Did you know that you can use Ancestry.com for free in the Local History & Genealogy Division? Ancestry’s recent blog post offers suggestions for how to get the information you gather for free at the library home to your own files:
As I shared in my previous blog, genealogy has become a great passion of mine. As great as online resources like Ancestry and FamilySearch are, some of the best information on my family has come from Google. Here are some Google tips:
-Use quotation marks and lots of ORs.
If I’m doing a search for my great grandfather, here’s what I’ll put in the search box:
“Irving Aloysius Peers” OR “Irving A Peers” OR “Irving Peers” OR “Peers Irving”
To narrow the results, I could add Rochester OR “Monroe County” OR “Monroe Co” to the search box.
-Tell Google what particular websites you want to search.
Since I have a number of ancestors from Upstate/Western New York, the following websites have been very useful:
For those that have family who worked at Kodak, this website is a goldmine: mcnygenealogy.com/book/kodak/
To search one of these websites for the specific terms I’m looking for, here’s what I’d put in the search box:
“Irving Aloysius Peers” OR “Irving A Peers” OR “Irving Peers” OR “Peers Irving” site:fultonhistory.com
Here’s another example:
As you can see, the search criteria leads to great results. Because old papers and records are being scanned and put on the web at an accelerating rate, repeat the same Google searches a few months apart. Last week I found out when some ancestors of mine were married just by searching what I had already searched months ago. Best of luck!
-Jesse Peers, Library Assistant
In our continuing series on some of the more “colorful” publications of our city, one has stood out for me as a particularly decorative one. It wasn’t something commonly seen on newsstands but rather an in-house organ, touting the achievements of what was once the world’s largest manufacturer of meteorological equipment.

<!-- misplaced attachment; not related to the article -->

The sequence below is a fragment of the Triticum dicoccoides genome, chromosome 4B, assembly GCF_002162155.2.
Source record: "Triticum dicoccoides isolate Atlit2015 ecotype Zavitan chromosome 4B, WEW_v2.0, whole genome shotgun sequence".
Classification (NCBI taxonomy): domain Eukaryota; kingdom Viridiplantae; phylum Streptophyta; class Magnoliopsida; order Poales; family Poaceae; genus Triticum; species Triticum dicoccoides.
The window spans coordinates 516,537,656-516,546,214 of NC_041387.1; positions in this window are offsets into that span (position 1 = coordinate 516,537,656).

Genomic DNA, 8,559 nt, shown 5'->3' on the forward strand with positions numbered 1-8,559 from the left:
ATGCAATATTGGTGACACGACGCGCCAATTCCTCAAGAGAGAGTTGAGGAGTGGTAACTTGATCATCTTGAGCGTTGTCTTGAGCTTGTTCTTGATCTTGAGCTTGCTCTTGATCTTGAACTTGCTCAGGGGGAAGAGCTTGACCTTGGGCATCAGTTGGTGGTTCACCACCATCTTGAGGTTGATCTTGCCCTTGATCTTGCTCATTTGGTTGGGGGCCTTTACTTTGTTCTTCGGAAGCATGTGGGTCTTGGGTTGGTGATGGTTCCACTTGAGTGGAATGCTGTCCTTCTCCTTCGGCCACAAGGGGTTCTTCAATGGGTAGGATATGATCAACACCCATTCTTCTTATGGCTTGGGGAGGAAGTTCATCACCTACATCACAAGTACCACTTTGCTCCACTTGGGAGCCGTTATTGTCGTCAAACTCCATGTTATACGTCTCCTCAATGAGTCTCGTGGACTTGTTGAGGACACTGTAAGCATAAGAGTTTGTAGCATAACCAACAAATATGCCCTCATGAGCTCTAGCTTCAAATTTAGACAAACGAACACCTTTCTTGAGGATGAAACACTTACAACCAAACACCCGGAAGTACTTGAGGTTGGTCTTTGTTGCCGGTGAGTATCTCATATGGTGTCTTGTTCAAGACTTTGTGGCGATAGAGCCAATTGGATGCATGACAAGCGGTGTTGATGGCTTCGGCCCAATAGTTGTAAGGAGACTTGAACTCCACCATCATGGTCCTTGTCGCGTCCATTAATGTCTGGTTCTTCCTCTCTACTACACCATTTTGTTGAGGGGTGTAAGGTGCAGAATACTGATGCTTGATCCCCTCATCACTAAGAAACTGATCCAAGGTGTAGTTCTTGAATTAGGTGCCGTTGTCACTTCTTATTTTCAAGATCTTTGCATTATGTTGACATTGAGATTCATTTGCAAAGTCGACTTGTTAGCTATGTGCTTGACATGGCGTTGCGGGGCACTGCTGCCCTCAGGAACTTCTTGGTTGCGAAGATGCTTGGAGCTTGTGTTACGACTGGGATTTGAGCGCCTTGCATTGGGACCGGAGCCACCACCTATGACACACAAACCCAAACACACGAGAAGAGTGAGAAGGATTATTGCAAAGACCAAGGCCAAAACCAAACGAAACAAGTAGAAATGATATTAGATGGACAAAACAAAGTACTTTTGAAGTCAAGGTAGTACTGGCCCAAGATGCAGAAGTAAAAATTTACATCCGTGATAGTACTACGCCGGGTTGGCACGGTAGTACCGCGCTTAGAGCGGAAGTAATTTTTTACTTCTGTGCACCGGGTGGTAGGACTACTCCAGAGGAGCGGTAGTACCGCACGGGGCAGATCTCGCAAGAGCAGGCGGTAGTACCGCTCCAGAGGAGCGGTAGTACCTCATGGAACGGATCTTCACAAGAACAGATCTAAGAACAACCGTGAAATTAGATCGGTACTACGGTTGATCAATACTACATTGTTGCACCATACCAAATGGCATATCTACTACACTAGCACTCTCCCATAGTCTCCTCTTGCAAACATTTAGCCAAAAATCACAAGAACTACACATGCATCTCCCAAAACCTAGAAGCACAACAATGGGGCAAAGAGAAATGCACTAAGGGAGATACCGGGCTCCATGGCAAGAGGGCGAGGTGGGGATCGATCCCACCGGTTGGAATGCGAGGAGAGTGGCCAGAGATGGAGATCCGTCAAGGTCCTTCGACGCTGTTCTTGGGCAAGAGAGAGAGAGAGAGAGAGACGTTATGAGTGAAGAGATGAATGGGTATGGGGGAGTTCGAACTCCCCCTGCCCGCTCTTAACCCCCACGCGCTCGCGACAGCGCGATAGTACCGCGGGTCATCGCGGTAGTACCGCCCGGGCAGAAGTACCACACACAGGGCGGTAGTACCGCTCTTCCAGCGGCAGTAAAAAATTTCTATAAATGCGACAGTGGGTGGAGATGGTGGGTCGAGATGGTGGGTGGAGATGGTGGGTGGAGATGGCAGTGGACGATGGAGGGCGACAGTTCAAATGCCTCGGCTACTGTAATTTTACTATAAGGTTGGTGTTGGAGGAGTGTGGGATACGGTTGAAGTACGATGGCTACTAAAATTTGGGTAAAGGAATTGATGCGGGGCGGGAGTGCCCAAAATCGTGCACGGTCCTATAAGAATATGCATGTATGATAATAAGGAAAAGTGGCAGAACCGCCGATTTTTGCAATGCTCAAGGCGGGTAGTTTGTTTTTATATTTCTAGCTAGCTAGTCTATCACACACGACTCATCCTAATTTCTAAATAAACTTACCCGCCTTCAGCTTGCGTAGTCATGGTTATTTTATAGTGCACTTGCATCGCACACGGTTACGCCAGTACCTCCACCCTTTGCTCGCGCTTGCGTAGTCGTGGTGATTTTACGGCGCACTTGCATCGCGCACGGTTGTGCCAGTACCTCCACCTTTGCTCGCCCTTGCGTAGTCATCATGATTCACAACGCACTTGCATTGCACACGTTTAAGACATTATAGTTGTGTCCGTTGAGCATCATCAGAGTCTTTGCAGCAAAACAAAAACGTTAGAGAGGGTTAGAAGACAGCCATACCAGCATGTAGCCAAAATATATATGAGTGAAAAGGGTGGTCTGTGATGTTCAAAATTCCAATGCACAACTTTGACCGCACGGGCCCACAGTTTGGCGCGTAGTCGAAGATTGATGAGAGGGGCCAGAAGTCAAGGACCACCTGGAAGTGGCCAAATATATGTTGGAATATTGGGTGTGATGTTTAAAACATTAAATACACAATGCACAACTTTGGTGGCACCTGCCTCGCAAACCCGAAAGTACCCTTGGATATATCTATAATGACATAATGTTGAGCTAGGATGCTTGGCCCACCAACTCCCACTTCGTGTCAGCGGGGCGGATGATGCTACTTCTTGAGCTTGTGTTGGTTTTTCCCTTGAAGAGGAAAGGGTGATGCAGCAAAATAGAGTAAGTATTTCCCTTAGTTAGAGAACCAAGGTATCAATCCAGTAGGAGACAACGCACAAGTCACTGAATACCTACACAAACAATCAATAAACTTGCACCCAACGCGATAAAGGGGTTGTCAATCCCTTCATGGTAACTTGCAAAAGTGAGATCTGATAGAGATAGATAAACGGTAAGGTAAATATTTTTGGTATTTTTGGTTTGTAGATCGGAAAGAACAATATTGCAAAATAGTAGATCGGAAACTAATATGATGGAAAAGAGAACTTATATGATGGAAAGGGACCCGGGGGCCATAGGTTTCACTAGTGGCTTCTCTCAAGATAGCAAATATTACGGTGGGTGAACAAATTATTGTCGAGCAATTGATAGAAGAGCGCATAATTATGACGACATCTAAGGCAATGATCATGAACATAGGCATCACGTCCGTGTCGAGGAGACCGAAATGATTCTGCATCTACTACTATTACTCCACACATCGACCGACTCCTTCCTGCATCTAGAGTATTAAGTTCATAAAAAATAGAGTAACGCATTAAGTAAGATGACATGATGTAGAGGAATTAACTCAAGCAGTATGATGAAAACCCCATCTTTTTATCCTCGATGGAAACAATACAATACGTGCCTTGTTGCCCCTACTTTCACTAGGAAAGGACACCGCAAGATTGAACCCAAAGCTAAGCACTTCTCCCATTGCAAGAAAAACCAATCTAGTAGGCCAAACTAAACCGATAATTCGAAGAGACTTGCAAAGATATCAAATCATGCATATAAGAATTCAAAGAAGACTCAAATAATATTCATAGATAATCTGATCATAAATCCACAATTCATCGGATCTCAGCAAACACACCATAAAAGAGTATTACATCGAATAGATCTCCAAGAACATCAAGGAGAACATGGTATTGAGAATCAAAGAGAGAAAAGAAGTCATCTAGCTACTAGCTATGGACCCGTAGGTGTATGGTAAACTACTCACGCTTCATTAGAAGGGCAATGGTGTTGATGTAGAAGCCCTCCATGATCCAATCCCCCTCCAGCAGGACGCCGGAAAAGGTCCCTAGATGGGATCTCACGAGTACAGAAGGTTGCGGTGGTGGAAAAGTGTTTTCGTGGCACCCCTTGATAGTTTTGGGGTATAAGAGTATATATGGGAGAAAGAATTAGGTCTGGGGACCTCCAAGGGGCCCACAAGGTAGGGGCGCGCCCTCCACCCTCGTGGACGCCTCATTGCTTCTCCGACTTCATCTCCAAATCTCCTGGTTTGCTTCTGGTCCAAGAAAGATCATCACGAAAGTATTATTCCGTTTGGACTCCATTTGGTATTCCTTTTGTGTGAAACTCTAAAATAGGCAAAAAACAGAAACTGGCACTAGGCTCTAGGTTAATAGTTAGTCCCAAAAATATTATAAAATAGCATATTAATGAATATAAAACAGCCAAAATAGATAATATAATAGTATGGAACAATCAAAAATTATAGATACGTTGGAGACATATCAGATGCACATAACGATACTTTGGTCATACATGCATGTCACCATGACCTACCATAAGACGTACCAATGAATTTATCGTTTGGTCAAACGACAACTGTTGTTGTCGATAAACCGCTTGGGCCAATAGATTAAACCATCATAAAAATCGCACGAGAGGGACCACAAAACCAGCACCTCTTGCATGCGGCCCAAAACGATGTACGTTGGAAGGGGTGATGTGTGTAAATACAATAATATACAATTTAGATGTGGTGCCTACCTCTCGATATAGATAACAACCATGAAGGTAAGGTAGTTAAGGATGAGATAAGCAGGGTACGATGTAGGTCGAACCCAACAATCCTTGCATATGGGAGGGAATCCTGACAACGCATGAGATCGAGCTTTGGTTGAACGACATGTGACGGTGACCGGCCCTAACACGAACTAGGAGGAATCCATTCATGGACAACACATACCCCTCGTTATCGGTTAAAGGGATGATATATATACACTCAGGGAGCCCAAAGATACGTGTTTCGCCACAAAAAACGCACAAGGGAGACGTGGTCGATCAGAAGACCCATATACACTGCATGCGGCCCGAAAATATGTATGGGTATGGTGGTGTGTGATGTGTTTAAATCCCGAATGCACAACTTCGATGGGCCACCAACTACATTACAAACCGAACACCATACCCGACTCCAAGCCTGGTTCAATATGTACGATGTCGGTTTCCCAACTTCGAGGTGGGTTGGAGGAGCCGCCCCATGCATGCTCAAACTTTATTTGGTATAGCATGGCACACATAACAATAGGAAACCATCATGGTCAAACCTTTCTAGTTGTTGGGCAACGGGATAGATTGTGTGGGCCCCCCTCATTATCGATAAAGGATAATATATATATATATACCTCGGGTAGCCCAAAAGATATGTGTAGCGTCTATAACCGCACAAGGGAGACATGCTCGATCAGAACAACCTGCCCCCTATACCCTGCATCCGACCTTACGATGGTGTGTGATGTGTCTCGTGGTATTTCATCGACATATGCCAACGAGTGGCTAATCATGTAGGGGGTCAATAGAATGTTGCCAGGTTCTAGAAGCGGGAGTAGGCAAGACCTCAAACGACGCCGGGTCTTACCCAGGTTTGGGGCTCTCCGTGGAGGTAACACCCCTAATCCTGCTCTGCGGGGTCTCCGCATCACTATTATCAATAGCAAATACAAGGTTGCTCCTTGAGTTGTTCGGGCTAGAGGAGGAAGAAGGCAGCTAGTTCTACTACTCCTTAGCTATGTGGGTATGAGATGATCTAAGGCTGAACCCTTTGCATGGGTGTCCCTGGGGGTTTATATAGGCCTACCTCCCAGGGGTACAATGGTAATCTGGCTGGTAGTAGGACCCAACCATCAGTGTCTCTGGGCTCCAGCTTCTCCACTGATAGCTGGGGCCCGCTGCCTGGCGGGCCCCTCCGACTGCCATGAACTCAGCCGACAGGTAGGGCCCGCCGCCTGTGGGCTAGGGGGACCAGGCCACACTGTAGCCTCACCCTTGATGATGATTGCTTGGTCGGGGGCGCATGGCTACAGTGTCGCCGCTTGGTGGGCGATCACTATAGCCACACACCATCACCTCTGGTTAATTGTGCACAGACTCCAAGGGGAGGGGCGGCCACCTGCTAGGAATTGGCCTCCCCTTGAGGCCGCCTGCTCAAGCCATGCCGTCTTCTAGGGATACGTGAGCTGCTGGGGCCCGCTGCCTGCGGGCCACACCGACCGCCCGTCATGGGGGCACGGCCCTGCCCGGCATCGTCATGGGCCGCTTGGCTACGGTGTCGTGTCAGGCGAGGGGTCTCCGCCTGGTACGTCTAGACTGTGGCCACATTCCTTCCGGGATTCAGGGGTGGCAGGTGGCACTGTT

Taylor Instruments was founded as Kendall & Taylor in 1851, in a single room over the Post Drug Store on Exchange Street. Kendall had come from a thermometer family; his father, Thomas Jr., founded one of the very first thermometer factories in the U.S. With Taylor’s business acumen, they aimed to make a superior and inexpensive instrument that would equal the then-currently available expensive imports. One hundred years later they had a 400,000 square-foot factory on Ames Street employing 2,000 people (now an empty space of course). By 1968, they had merged with Ritter Pfaudler to form Sybron, and continue to this day, after a variety of sales and mergers, to operate out of Oak Brook, Illinois. (A good thumbnail history is available at http://www.taylorusa.com/taylor-about).
“Tycos” was a trademark of Taylor in the early part of the twentieth century, used to differentiate their products from subsidiary companies that had their own trademarks. It was also used as the title for their journal for a couple of decades until the trademark was phased out. Early issues of the publication showed a stylish graphic sensibility on par with other Art-Deco-inspired magazines of the day. Herewith, we present a sampling of covers from this lovely forgotten serial (click on image to make larger).
A couple of lovely interiors:
And who doesn’t love a dancing thermometer:
The last issue:
Other Taylor publications followed but they lacked the graphic style of those earlier issues, which demise can be seen by Tycos-Rochester’s finale.
Stay tuned for more lost publications from Rochester’s past!
—Bob Scheffel, Local History Division
Rumors of its demise have been greatly exaggerated! Follow the return of the Button Blog, and, better yet, visit the “Button, Button, Who’s Got the Button” exhibit at its new home in the High Falls Center and Interpretive Museum.
Fall in love with the blog all over again here!
Bonus: Consider dressing warmly during your visit to High Falls and braving the historic walking tour of the Brown’s Race neighborhood. Explore this old neighborhood, including the natural beauty of the gorge and falls, while basking in a downtown winter wonderland.
Afterwards, the High Falls Center and Interpretive Museum is terrific place to warm up from the cold!
The Center is now managed by the Office of the City Historian and the Rochester Public Library. It’s open from 9:30 AM until 5:00 PM, Tuesday-Saturday. Call at 585.325.2030 or visit the webpage!
~Jeff Ludwig, Historical Researcher
It’s that time of year, when we get together to celebrate the holiday season. The Local History Division celebrated in style, opting to have its holiday party in the Director’s board room. Plenty of food, lots of laughter, and a very special cheesecake ensured that all was merry and bright.